Nevermind you just have some shitty luck.

    I will still pretend those pics came from them.

  31. Stark says:

    So…. that lightning strike finally did it’s worst eh? Sorry to hear about that – I know your pain. On the plus side, you get that new computer smell in your office!

  32. Drew says:

    Turning off user account control in Vista is ridiculously simple, in fact, if you happen to know where to look:

    There’s apparently some sort of secure mode for IE7 that runs it as a protected user or something, I don’t know a lot about it, but it requires UAC to be active. Again, I don’t know a lot about it, but until it annoys me to the point of distraction, I’m trying it out. And in everyday use of my machine, I don’t get any annoying prompts, so I’m ok with it. It’s a shame that the first thing anyone does when they get a new machine is install a lot of stuff, because when you’re installing 20 programs, it’s insanely annoying, and is going to turn people off immediately. You never do get a second chance to make a first impression.

  33. Justin says:

    Forgive the wording, but I second that first impression bit that Drew mentioned. My (currently disabled) computer came with Vista, and I like it alot. I was quite nervous at first because of all the bad press, and sometimes the multiple permission screens gets old, but for every 1 thing I don’t like, there are 2 that I do (auto-detecting my 360 comes to mind). My understanding is that the real problems start when you install Vista on a machine not built for it, so I wish you luck, but I don’t know that you’ll need it. All that bad stuff will balance out with equivalent goodness.

  34. Kerin says:

    Henebry: Not clear to me why you can't just buy a couple of new hard drives.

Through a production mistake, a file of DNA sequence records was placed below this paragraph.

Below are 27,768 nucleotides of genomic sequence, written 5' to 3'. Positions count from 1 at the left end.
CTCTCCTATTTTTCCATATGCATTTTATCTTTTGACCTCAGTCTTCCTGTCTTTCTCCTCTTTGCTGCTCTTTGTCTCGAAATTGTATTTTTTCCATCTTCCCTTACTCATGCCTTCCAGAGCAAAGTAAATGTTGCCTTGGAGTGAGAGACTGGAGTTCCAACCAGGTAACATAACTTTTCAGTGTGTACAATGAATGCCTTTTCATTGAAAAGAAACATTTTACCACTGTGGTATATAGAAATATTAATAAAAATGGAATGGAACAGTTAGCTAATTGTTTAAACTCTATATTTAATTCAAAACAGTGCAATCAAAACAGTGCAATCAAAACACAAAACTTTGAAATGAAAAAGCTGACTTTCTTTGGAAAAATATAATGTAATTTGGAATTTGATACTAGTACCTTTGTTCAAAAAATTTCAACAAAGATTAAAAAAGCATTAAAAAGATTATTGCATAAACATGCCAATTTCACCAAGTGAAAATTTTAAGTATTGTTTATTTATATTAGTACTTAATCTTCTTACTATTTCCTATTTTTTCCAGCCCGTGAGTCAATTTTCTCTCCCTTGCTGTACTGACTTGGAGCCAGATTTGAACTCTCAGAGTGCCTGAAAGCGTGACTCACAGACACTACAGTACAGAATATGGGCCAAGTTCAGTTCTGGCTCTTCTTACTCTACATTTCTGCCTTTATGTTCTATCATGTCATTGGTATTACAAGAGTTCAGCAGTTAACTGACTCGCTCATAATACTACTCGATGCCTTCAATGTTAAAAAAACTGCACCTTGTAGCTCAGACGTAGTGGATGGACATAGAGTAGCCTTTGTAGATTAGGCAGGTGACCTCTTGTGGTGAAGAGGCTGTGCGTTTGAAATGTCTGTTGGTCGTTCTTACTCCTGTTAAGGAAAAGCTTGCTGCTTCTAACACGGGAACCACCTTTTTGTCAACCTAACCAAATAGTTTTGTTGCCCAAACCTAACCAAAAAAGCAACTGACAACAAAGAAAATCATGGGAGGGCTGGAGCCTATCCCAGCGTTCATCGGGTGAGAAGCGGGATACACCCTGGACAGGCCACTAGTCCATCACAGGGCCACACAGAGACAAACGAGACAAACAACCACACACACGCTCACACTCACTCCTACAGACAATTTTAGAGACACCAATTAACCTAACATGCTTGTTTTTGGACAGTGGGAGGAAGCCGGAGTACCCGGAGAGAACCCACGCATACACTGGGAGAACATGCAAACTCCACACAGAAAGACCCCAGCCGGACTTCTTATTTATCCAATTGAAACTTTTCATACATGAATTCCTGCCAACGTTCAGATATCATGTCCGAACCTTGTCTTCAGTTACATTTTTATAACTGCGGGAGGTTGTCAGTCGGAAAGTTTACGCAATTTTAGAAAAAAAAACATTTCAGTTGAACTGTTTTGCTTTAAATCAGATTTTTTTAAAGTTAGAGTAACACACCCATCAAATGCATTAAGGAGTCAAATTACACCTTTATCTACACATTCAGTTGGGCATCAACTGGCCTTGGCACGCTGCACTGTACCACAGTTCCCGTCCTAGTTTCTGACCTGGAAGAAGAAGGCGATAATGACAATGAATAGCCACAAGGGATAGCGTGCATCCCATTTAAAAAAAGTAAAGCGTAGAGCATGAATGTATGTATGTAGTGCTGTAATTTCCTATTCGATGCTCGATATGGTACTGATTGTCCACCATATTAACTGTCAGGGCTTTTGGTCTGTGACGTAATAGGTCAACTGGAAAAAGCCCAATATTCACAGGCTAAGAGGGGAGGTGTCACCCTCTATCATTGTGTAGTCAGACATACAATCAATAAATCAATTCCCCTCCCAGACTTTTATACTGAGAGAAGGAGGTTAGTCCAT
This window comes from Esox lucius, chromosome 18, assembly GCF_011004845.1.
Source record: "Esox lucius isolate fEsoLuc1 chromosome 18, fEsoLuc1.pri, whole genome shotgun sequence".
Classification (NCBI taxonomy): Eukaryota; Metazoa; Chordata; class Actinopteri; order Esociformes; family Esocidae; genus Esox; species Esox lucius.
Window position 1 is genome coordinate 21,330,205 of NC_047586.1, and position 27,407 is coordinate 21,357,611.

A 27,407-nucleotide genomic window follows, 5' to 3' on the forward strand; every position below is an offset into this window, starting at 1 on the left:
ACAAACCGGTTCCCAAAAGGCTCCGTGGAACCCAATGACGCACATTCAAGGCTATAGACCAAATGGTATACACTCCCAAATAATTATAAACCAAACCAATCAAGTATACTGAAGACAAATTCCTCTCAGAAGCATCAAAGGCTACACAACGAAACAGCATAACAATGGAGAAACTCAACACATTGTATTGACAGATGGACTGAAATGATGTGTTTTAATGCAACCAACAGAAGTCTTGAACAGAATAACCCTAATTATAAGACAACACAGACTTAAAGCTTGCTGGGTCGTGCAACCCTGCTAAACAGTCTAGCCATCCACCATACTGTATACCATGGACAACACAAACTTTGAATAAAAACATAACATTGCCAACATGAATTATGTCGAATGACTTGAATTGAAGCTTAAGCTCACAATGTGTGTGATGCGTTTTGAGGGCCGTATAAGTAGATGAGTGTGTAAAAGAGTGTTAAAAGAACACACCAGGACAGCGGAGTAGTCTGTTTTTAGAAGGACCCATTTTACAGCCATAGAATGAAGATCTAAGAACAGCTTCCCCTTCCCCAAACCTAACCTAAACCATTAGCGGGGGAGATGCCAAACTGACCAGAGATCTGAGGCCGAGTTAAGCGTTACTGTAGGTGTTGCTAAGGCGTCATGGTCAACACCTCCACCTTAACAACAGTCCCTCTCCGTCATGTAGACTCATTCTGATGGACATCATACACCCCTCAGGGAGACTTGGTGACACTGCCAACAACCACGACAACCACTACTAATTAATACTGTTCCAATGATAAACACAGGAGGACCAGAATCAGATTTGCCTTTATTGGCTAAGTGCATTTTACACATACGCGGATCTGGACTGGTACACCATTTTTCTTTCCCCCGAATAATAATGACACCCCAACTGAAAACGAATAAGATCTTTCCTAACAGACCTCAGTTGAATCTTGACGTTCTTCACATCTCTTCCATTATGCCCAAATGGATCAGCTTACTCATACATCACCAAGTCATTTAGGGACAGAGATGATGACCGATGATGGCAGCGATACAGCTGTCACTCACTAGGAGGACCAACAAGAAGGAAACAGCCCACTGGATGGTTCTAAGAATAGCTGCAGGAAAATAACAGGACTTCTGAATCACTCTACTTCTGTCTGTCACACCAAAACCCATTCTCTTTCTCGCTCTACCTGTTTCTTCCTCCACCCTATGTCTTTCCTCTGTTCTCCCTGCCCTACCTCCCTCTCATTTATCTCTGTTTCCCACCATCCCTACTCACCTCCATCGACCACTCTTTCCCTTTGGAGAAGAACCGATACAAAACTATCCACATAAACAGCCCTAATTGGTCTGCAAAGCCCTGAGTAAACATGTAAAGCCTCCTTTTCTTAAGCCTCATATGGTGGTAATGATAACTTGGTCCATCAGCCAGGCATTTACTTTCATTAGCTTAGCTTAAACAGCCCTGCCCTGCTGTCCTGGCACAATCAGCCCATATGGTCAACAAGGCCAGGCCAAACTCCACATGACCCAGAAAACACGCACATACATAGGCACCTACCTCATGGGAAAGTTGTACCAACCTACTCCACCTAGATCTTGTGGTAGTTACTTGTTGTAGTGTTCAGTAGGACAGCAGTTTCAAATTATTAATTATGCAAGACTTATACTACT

Because if two previously-healthy drives failed in quick succession, it’s likely that the power supply or motherboard is failing and will kill any replacement part he inserts.

    He also likely doesn’t have time to troubleshoot which part it -is,- and in either scenario the remaining functional components of the machine are unlikely to remain so for long.

  35. Heph says:

    I feel the pain…I’m currently at work, but at home I have to make do with a laptop from the Stone Age. 96 MB of RAM, 2 GB hard disc, it unfortunately can only run XP and that only when the virtual memory has kicked in (Xp needs 128MB to run…Yes, I can do lots with this pc :-P)
    Did I mention it doesn’t have sound, doesn’t have a working battery (only runs on external power sources), the CD drive is busted, and since it only has USB1.0 connectors, an externa CD-drive is painfully slow (too slow to run DivX…)? Still, it works :-P

  36. Raine says:

    I seeing a lot of vista Hating.
    I Like Vista. and Im not a noob. Im a tech, and yes vista can be f(*í up at times, other times its good. the UAC or the GOD DAMNED POP UP FORM HELL, can be killed and its done and over. The only reason I cant play many games, Im on a Notebook I got for school not gaming. But it can play HL2, and EP2 with no bitching from Vista.
    Vista can be a Ram hog but all the same, so can XP.
    “Its a Vista Thing” Sarah Schell, I guess thats how it is.
    Like its a Mac thing. Its all a matter of Liking and how some people dont like Change.

  37. Derek K says:

    Raine: Other than Team Fortress, my most recent game purchases for the PC were games made in 2005, 2002, and 1998. ;) HL2: EP2 is not really my target install group. Trying to get Master of Orion 2 to run on Vista was a real pain. Even Diablo 2 was a bit of a hassle (and I installed it before the rush of people playing it for D3, so I didn’t have pages of forum help. ;) ) That’s why I’m pretty dang excited about the Good Old Games thing that’s coming up….

  38. Namfoodle says:

    I’m surprised no one else pointed out that Shamus’s XKCD strip is missing the all-important rollover alt-text. He’s got the art style down, but the lack of alt-text just kills the immersion for me. ;)

    Anyway, I hope Shamus can get his system up and running soon without too much more hassle.

    After reading the comments, I feel fortunate that I’ve never had a major hardware failure on my primary home machine. A year or two after I bought an XP machine, my old W95 machine freaked out when I tried to install a Bob the Builder Game. I’ve never bother to turn it on in safe mode and fix it.